Bethany's location overlooking the Minnesota River Valley affords excellent viewing opportunities for migrating birds. Raptors like eagles, falcons, hawks, and vultures migrate along the river corridor. Since 2004, when data was first collected, nearly 7,000 raptors have been observed passing over the Bethany campus during their fall migration. The Bethany Hawkwatch averages over 800 raptors each season between August 15 and December 15.
In 2010, the Bethany Hawkwatch joined Hawkcount which is a clearing house for data from across the country. That data can then be used for determining the health of raptor populations across North America. Check out the Bethany Hawkwatch website or download the 2012 Bethany Hawkwatch Report.
Image Gallery: Bethany students visit the North Shore to band and release birds
The Cobb River Project
This project is a collaboration between the Bethany Biology Department and the United States Fish and Wildlife Service (USFWS). Bethany is carrying out a biological inventory of two waterfowl production areas (WPAs) that are owned and managed by the USFWS. The USFWS provides expertise and equipment and in return gets meaningful data from Bethany that helps them to better manage the WPAs.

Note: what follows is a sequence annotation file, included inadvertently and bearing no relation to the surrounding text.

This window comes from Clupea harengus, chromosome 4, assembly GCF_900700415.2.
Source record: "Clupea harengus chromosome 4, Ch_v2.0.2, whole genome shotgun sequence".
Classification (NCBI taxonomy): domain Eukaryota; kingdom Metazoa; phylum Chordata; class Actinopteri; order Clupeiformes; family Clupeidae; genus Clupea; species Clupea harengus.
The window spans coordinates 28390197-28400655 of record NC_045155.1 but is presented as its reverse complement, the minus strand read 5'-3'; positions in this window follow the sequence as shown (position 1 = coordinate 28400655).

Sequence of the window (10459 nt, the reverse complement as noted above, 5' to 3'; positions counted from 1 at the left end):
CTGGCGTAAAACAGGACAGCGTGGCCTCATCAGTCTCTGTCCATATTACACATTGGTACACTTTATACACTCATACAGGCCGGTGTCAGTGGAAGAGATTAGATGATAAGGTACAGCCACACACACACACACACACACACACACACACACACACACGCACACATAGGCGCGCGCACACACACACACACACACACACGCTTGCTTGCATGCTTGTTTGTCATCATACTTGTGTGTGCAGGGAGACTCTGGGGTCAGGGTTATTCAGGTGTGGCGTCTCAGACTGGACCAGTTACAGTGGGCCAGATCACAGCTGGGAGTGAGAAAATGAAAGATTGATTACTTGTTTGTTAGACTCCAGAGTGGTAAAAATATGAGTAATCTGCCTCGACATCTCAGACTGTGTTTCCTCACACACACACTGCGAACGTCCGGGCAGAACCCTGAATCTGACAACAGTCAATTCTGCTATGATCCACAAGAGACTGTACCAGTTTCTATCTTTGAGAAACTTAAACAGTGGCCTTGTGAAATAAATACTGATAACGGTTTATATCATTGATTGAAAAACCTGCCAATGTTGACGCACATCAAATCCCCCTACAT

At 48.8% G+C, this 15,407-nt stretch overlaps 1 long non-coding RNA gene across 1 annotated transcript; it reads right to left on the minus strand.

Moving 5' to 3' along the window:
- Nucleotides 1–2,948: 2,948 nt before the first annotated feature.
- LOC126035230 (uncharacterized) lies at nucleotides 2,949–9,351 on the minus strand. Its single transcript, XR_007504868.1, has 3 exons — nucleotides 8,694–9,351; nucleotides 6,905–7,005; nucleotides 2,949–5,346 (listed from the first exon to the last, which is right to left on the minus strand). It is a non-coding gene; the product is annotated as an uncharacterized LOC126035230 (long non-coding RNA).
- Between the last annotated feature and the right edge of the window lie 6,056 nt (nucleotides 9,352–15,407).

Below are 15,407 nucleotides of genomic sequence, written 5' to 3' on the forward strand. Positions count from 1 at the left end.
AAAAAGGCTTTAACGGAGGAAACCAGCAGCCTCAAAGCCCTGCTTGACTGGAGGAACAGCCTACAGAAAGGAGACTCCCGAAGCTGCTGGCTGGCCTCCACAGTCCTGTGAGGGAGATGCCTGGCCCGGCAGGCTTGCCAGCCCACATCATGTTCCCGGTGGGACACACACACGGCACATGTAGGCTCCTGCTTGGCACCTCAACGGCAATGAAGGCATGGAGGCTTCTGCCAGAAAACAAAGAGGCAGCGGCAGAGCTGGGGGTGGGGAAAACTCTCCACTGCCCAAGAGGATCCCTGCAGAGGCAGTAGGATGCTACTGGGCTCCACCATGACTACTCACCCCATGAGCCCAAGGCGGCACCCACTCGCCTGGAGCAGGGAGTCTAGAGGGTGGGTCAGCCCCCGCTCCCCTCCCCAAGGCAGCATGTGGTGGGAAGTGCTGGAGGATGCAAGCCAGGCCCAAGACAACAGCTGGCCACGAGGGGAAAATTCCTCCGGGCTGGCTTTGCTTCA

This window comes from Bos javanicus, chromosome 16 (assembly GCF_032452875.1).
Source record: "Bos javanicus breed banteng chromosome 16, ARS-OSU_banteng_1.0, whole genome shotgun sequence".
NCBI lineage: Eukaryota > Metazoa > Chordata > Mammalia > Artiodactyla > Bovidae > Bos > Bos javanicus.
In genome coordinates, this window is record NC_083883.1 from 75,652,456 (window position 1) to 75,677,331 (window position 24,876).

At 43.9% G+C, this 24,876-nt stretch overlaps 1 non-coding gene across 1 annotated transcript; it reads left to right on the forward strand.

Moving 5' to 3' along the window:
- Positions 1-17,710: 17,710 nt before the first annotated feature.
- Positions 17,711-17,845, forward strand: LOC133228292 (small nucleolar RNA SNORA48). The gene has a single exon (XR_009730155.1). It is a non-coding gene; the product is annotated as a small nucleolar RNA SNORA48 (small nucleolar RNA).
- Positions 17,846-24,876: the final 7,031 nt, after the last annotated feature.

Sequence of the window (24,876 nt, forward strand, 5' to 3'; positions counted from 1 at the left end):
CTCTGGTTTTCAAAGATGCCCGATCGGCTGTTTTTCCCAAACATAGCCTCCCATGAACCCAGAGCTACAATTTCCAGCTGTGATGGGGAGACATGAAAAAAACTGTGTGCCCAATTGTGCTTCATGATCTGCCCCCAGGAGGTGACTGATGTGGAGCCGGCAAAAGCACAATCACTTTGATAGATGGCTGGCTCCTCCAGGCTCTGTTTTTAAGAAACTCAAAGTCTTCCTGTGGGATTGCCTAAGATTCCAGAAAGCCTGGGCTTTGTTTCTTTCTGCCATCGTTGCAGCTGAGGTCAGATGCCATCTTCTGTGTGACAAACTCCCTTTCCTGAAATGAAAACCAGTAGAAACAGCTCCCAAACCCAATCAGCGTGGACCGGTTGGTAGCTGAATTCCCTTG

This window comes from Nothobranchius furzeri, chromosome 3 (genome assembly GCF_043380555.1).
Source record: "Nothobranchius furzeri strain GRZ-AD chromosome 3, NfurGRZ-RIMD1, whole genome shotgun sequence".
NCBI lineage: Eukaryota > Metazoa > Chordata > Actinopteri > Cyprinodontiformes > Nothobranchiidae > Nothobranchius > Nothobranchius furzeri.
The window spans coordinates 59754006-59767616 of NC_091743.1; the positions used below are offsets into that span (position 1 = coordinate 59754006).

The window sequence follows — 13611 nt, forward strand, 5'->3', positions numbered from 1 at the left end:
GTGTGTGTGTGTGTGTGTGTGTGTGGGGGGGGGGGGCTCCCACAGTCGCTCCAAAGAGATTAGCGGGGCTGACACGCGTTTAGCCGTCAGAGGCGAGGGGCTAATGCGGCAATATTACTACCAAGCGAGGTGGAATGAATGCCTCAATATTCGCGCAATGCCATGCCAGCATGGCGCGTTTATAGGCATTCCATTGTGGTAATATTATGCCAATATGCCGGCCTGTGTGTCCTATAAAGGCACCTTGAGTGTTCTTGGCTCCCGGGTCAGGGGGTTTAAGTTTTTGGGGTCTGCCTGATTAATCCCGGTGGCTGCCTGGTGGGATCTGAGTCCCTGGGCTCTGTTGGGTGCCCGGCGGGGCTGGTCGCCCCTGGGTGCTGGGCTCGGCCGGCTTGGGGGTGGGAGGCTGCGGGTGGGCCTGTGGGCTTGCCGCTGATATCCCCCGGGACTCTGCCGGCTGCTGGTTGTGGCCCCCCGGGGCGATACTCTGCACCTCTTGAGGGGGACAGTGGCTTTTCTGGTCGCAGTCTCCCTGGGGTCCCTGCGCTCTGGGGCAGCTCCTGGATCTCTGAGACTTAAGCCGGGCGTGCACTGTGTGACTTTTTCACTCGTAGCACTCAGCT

Together, the Cobb River and Perch Lake WPAs comprise about 900 acres of bottomland forest, wetlands, grasslands, and restored tall-grass prairie. Bethany students have helped to document over 600 species of plant, animal, and fungi at the WPAs and new species are being discovered every year.
Students that are interested in field biology often have several field trips to the WPAs and many elect to do their own research for their senior capstone experience. Those projects are normally tailored to an individual student’s interest. Some students have donned chest waders to study aquatic macroinvertebrates in the wetlands while others have collected and pressed plants as part of a floral survey. One of those plant collectors even got to go out in the field with the state botanist after finding nine new county records! What are you interested in?
Another important aspect of this project is that it gives Bethany students meaningful field experience that can prepare them for graduate school or help them compete for employment in natural resources. That experience has also helped some of our students to get summer internships with the USFWS and the Minnesota Valley National Wildlife Refuge.
Image Gallery: Students at work
Image Gallery: Cobb River wildlife